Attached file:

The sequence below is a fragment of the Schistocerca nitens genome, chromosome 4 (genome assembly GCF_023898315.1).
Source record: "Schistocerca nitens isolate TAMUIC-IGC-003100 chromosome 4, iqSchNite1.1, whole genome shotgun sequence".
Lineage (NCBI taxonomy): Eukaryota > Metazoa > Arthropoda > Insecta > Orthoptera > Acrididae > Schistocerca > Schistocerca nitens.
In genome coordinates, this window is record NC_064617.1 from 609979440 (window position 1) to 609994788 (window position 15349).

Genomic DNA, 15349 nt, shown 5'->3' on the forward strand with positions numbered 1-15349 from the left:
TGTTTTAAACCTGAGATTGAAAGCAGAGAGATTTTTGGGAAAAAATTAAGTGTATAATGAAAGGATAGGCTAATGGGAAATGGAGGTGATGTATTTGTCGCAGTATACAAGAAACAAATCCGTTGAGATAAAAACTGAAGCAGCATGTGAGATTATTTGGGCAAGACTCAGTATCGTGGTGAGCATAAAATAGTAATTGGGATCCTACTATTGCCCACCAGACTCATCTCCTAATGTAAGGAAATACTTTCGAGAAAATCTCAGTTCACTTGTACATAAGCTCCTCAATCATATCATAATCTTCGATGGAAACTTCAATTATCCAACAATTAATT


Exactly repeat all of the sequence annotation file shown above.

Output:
The sequence below is a fragment of the Schistocerca nitens genome, chromosome 4 (genome assembly GCF_023898315.1).
Source record: "Schistocerca nitens isolate TAMUIC-IGC-003100 chromosome 4, iqSchNite1.1, whole genome shotgun sequence".
Lineage (NCBI taxonomy): Eukaryota > Metazoa > Arthropoda > Insecta > Orthoptera > Acrididae > Schistocerca > Schistocerca nitens.
In genome coordinates, this window is record NC_064617.1 from 609979440 (window position 1) to 609994788 (window position 15349).

Genomic DNA, 15349 nt, shown 5'->3' on the forward strand with positions numbered 1-15349 from the left:
TGTTTTAAACCTGAGATTGAAAGCAGAGAGATTTTTGGGAAAAAATTAAGTGTATAATGAAAGGATAGGCTAATGGGAAATGGAGGTGATGTATTTGTCGCAGTATACAAGAAACAAATCCGTTGAGATAAAAACTGAAGCAGCATGTGAGATTATTTGGGCAAGACTCAGTATCGTGGTGAGCATAAAATAGTAATTGGGATCCTACTATTGCCCACCAGACTCATCTCCTAATGTAAGGAAATACTTTCGAGAAAATCTCAGTTCACTTGTACATAAGCTCCTCAATCATATCATAATCTTCGATGGAAACTTCAATTATCCAACAATTAATT